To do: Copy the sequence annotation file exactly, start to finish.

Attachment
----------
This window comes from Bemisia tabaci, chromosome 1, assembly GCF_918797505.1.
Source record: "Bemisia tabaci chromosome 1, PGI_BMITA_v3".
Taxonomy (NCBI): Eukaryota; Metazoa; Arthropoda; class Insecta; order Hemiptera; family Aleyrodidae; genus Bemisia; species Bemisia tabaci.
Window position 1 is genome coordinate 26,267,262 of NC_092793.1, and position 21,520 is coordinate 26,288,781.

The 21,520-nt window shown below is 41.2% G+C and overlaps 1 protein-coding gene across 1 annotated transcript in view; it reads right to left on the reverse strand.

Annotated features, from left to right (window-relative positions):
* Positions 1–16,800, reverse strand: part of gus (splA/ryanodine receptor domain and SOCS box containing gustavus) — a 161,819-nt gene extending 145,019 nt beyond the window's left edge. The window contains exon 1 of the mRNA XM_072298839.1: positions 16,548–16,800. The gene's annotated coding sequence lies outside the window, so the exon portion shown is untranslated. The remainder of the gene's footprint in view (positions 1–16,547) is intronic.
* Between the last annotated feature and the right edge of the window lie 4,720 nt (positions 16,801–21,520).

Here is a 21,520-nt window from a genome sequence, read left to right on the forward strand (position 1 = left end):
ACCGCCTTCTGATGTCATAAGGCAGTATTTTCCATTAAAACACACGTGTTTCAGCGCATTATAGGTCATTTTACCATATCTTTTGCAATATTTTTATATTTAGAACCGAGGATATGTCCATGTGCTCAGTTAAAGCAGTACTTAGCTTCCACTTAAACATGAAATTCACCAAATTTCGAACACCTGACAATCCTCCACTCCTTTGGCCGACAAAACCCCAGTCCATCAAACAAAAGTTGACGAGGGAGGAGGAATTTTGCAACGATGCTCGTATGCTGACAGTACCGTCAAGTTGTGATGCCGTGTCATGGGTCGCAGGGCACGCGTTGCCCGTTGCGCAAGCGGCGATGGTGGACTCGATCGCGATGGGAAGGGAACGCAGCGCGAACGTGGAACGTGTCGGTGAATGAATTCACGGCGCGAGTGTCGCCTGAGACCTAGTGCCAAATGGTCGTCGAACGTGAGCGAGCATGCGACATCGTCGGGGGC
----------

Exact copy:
This window comes from Bemisia tabaci, chromosome 1, assembly GCF_918797505.1.
Source record: "Bemisia tabaci chromosome 1, PGI_BMITA_v3".
Taxonomy (NCBI): Eukaryota; Metazoa; Arthropoda; class Insecta; order Hemiptera; family Aleyrodidae; genus Bemisia; species Bemisia tabaci.
Window position 1 is genome coordinate 26,267,262 of NC_092793.1, and position 21,520 is coordinate 26,288,781.

The 21,520-nt window shown below is 41.2% G+C and overlaps 1 protein-coding gene across 1 annotated transcript in view; it reads right to left on the reverse strand.

Annotated features, from left to right (window-relative positions):
* Positions 1–16,800, reverse strand: part of gus (splA/ryanodine receptor domain and SOCS box containing gustavus) — a 161,819-nt gene extending 145,019 nt beyond the window's left edge. The window contains exon 1 of the mRNA XM_072298839.1: positions 16,548–16,800. The gene's annotated coding sequence lies outside the window, so the exon portion shown is untranslated. The remainder of the gene's footprint in view (positions 1–16,547) is intronic.
* Between the last annotated feature and the right edge of the window lie 4,720 nt (positions 16,801–21,520).

Here is a 21,520-nt window from a genome sequence, read left to right on the forward strand (position 1 = left end):
ACCGCCTTCTGATGTCATAAGGCAGTATTTTCCATTAAAACACACGTGTTTCAGCGCATTATAGGTCATTTTACCATATCTTTTGCAATATTTTTATATTTAGAACCGAGGATATGTCCATGTGCTCAGTTAAAGCAGTACTTAGCTTCCACTTAAACATGAAATTCACCAAATTTCGAACACCTGACAATCCTCCACTCCTTTGGCCGACAAAACCCCAGTCCATCAAACAAAAGTTGACGAGGGAGGAGGAATTTTGCAACGATGCTCGTATGCTGACAGTACCGTCAAGTTGTGATGCCGTGTCATGGGTCGCAGGGCACGCGTTGCCCGTTGCGCAAGCGGCGATGGTGGACTCGATCGCGATGGGAAGGGAACGCAGCGCGAACGTGGAACGTGTCGGTGAATGAATTCACGGCGCGAGTGTCGCCTGAGACCTAGTGCCAAATGGTCGTCGAACGTGAGCGAGCATGCGACATCGTCGGGGGC